‘One Punch Man’ – if you read that and think “How can that possibly be interesting?” then you’re right on track with understanding the basic needs of an interesting story. I myself would not have given this a try unless I had seen images of the protagonist and realized these people clearly have a sense of humour.
And that theory was reinforced before even the opening song (which is now stuck in my head).
This show combines the most engaging elements of the super-hero genre and anime styling while taking them both beyond the unspoken boundaries of reason to just tell a great action story while having as much fun with it as possible. The main character (Saitama) is far from the only interesting character on the show. Whether your thing is Super Man, Iron Man, Ninjas, Guyver, The Force, you are likely to find at least one character that appeals to you. I found several.
So what’s the premise?
This one guy becomes so strong that he can take out any threat with a single punch.
Isn’t that boring?
So… So why are you raving about it?
That’s why this is worth analyzing. I was just as surprised as you are. If you read my Storytelling blog post about Tension Killers, you’ll notice I warn writers not to make their heroes so strong that there is no perceived threat.
“The best way to understand tension (and equally important, to understand tension-killers) is to think of it as a game… … A game is only a game as long as there is a chance that you can win, and a chance that you can lose. If there is no chance of winning, then you check out. If there is no chance of losing, then there’s no excitement. The tension only exists as long as the Protagonist has both a chance of winning and a chance of losing.”
You might ask, “Then how does this show get away with it?”
It doesn’t. Saitama’s life is incredibly boring. He’s lost all passion. And the audience feels that about him.
The thing is, in Saitama’s case, the antagonist is not his enemy – the antagonist is boredom. In a weird way, we as the audience end up wanting the villains to be incredibly strong, just so that Saitama can have some excitement in his life.
There are other points of tension as well. His friends are not invulnerable, and he notes early on that he has a habit of never arriving on time, as well as other issues he has to deal with. But the usual primary point of tension is thrown out in this show, which makes for a very challenging premise to write with. I keep wondering how they can possibly keep the show interesting, and they keep finding a way. I even have my doubts about a second season, but I’ve come to enjoy them proving me wrong.
This show was brought to my attention at the perfect time. I’d been struggling with writer’s block for a while. A lot of the entertainment I used to get excited about has not been as interesting to me lately – that includes various anime and super-hero titles. So a show that takes both of those genres, mashes them into one, takes them to the extreme level of absurdity and shoots it into my face with a bazooka is the kind of wake up I needed right now.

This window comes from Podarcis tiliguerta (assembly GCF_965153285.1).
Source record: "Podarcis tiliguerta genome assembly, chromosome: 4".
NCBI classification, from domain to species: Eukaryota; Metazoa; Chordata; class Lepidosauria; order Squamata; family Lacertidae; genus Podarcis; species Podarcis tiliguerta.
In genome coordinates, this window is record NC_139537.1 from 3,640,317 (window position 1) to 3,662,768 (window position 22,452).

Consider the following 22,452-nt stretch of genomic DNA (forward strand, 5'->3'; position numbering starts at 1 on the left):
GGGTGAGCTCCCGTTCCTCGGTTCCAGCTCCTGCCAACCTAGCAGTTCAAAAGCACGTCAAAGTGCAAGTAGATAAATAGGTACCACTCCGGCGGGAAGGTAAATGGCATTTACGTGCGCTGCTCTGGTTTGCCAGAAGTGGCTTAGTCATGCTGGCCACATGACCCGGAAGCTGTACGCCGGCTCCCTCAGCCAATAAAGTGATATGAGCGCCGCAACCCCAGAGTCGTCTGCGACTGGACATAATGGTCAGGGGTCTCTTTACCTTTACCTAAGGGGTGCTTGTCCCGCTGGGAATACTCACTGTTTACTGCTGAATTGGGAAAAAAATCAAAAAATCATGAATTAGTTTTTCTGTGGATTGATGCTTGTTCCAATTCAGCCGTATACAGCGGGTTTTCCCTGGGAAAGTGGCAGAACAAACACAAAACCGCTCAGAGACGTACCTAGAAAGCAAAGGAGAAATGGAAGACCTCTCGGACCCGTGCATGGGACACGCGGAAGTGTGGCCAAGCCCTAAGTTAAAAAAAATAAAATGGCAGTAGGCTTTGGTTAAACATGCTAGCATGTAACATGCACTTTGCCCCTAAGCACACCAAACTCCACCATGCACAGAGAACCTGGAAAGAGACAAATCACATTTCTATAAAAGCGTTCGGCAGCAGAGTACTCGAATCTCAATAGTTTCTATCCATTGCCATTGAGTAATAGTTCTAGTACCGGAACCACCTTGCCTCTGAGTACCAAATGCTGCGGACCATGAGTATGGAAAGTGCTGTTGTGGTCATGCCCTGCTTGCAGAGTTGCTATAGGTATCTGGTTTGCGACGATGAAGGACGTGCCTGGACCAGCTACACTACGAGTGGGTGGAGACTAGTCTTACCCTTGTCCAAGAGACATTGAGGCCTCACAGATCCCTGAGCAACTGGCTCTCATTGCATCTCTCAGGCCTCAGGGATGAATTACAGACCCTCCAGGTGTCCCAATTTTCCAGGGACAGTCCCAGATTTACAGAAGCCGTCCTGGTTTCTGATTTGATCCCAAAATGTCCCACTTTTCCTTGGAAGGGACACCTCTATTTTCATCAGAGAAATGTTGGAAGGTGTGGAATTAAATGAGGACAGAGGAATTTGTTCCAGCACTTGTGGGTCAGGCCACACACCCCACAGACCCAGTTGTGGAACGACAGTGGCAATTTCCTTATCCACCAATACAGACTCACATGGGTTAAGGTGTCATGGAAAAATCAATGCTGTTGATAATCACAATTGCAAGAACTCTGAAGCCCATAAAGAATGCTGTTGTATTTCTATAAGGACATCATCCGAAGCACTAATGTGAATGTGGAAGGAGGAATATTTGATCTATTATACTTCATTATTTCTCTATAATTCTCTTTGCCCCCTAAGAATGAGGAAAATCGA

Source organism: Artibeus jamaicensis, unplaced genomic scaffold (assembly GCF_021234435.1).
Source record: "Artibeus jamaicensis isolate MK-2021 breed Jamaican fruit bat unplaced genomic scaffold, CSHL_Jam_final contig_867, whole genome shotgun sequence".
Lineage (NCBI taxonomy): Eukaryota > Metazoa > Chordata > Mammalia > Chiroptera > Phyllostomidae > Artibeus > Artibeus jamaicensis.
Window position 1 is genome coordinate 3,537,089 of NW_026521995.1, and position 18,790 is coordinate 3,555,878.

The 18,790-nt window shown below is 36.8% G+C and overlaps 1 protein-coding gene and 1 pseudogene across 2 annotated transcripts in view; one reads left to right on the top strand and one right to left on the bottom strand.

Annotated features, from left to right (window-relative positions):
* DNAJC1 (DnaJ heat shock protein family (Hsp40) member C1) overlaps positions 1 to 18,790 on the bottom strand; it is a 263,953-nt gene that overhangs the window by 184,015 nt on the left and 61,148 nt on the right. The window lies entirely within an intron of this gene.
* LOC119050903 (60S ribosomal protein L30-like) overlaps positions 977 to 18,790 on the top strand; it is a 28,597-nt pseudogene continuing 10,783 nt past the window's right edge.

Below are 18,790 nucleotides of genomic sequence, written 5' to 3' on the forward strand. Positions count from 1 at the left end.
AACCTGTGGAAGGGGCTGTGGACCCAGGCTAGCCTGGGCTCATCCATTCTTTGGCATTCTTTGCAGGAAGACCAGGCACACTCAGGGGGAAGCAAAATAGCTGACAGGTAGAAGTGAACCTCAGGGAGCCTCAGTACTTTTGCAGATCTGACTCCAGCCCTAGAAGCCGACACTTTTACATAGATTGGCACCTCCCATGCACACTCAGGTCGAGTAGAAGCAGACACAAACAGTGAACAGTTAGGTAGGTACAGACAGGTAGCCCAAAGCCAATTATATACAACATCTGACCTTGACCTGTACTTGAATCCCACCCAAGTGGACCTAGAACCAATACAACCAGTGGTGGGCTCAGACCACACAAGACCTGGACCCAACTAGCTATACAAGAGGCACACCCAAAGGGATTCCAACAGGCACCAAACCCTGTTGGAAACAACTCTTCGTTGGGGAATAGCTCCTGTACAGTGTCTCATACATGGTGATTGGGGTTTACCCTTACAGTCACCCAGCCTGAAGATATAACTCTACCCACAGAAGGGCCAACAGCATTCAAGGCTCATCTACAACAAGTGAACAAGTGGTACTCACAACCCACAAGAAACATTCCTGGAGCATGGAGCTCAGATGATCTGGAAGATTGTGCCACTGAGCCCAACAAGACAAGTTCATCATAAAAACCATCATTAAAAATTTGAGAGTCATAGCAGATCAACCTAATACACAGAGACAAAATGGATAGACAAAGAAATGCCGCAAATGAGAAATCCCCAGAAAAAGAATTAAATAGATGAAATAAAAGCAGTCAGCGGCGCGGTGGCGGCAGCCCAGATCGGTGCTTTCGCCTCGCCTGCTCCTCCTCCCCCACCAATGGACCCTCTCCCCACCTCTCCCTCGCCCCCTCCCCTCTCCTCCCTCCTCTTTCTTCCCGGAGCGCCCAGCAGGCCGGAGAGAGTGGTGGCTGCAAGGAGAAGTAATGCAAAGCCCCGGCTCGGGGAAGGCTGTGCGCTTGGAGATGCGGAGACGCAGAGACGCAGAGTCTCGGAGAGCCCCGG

The action is stylistically over the top and very well choreographed, and the art design is fantastic (in the right places). The combination of themes from western and Japanese pop cultures makes this show an easy transition for sci-fi fans who are new to anime and want to be introduced to the genre, while the diversity in the characters serves as a showcase of what makes anime character designs so awesome. Many of these villains are so well thought out, detailed and executed that it makes you feel as if they could have been very significant characters if they didn’t have the misfortune of existing in the same world as Saitama. A lot of inspirational material here for fellow writers.
One complaint I have is that the intro song keeps putting me in the mood for a video game, but as the show is still fairly new there aren’t yet any games based on it, nor any that comes close to the feel of the show.
I wanna do some analysis now and explain some more why this show impresses me so much. As of yet, we have not been given an explanation of Saitama’s power. Although it feels as though the show may be riddled with clues, a definitive explanation has not been given. We know where Saitama thinks his power came from, which is a rigorous exercise regime, but it doesn’t logically follow for physical workouts alone to cause that much difference. This created an interesting response in me as a viewer though, because even though I don’t know how he got his power, his level of intensity in training makes me feel that he’s earned it; and that actually feels more important than the how. How many times have we seen heroes with supreme power that they didn’t seem to do anything to earn? They tend to feel like dooshes to me. But because Saitama’s power is addressed the way that it is I end up not giving credit for his power to science or magic or fate or anything else like that – I end up associating his power with just how hard he worked to get it – and that makes it even more impressive whenever I see a demonstration of his power. This is what makes Saitama better than Super Man.